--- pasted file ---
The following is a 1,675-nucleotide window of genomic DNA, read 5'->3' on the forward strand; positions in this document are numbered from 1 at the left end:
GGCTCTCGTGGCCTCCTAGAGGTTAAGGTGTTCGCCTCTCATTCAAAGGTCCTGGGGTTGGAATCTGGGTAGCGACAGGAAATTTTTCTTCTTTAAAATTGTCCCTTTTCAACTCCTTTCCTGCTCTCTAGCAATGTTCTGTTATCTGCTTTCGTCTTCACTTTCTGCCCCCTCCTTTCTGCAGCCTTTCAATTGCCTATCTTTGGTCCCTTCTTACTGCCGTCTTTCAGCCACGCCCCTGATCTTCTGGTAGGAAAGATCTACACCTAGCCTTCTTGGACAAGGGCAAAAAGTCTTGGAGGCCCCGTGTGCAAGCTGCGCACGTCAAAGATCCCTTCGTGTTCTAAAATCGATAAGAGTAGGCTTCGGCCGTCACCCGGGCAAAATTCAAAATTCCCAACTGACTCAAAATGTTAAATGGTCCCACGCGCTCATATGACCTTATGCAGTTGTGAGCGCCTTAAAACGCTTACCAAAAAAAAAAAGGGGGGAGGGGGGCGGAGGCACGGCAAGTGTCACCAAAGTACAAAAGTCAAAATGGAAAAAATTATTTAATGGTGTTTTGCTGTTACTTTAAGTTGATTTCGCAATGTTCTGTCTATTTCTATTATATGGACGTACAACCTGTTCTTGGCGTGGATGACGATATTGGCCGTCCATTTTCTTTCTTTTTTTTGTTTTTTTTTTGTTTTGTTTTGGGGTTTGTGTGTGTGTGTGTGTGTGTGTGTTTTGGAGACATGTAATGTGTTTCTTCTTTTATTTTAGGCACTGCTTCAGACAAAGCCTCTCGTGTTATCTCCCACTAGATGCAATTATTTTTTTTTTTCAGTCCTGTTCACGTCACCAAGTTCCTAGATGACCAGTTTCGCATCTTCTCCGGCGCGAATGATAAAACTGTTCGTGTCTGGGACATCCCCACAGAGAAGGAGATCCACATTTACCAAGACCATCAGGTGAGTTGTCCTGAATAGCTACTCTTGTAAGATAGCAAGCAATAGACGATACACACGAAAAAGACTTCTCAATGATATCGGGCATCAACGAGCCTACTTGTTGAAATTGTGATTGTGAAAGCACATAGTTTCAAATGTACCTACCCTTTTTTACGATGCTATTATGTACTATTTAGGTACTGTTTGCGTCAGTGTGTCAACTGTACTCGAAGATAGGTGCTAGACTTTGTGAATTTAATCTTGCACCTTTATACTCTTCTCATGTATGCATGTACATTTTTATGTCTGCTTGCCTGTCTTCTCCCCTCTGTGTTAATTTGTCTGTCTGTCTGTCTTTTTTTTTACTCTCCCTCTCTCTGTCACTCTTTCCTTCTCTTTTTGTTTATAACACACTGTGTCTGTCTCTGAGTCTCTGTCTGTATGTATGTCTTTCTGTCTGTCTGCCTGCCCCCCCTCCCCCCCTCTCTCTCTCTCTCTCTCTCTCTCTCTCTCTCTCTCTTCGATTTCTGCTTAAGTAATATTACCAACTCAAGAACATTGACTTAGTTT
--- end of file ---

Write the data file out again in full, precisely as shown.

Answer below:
The following is a 1,675-nucleotide window of genomic DNA, read 5'->3' on the forward strand; positions in this document are numbered from 1 at the left end:
GGCTCTCGTGGCCTCCTAGAGGTTAAGGTGTTCGCCTCTCATTCAAAGGTCCTGGGGTTGGAATCTGGGTAGCGACAGGAAATTTTTCTTCTTTAAAATTGTCCCTTTTCAACTCCTTTCCTGCTCTCTAGCAATGTTCTGTTATCTGCTTTCGTCTTCACTTTCTGCCCCCTCCTTTCTGCAGCCTTTCAATTGCCTATCTTTGGTCCCTTCTTACTGCCGTCTTTCAGCCACGCCCCTGATCTTCTGGTAGGAAAGATCTACACCTAGCCTTCTTGGACAAGGGCAAAAAGTCTTGGAGGCCCCGTGTGCAAGCTGCGCACGTCAAAGATCCCTTCGTGTTCTAAAATCGATAAGAGTAGGCTTCGGCCGTCACCCGGGCAAAATTCAAAATTCCCAACTGACTCAAAATGTTAAATGGTCCCACGCGCTCATATGACCTTATGCAGTTGTGAGCGCCTTAAAACGCTTACCAAAAAAAAAAAGGGGGGAGGGGGGCGGAGGCACGGCAAGTGTCACCAAAGTACAAAAGTCAAAATGGAAAAAATTATTTAATGGTGTTTTGCTGTTACTTTAAGTTGATTTCGCAATGTTCTGTCTATTTCTATTATATGGACGTACAACCTGTTCTTGGCGTGGATGACGATATTGGCCGTCCATTTTCTTTCTTTTTTTTGTTTTTTTTTTGTTTTGTTTTGGGGTTTGTGTGTGTGTGTGTGTGTGTGTGTTTTGGAGACATGTAATGTGTTTCTTCTTTTATTTTAGGCACTGCTTCAGACAAAGCCTCTCGTGTTATCTCCCACTAGATGCAATTATTTTTTTTTTTCAGTCCTGTTCACGTCACCAAGTTCCTAGATGACCAGTTTCGCATCTTCTCCGGCGCGAATGATAAAACTGTTCGTGTCTGGGACATCCCCACAGAGAAGGAGATCCACATTTACCAAGACCATCAGGTGAGTTGTCCTGAATAGCTACTCTTGTAAGATAGCAAGCAATAGACGATACACACGAAAAAGACTTCTCAATGATATCGGGCATCAACGAGCCTACTTGTTGAAATTGTGATTGTGAAAGCACATAGTTTCAAATGTACCTACCCTTTTTTACGATGCTATTATGTACTATTTAGGTACTGTTTGCGTCAGTGTGTCAACTGTACTCGAAGATAGGTGCTAGACTTTGTGAATTTAATCTTGCACCTTTATACTCTTCTCATGTATGCATGTACATTTTTATGTCTGCTTGCCTGTCTTCTCCCCTCTGTGTTAATTTGTCTGTCTGTCTGTCTTTTTTTTTACTCTCCCTCTCTCTGTCACTCTTTCCTTCTCTTTTTGTTTATAACACACTGTGTCTGTCTCTGAGTCTCTGTCTGTATGTATGTCTTTCTGTCTGTCTGCCTGCCCCCCCTCCCCCCCTCTCTCTCTCTCTCTCTCTCTCTCTCTCTCTCTCTCTTCGATTTCTGCTTAAGTAATATTACCAACTCAAGAACATTGACTTAGTTT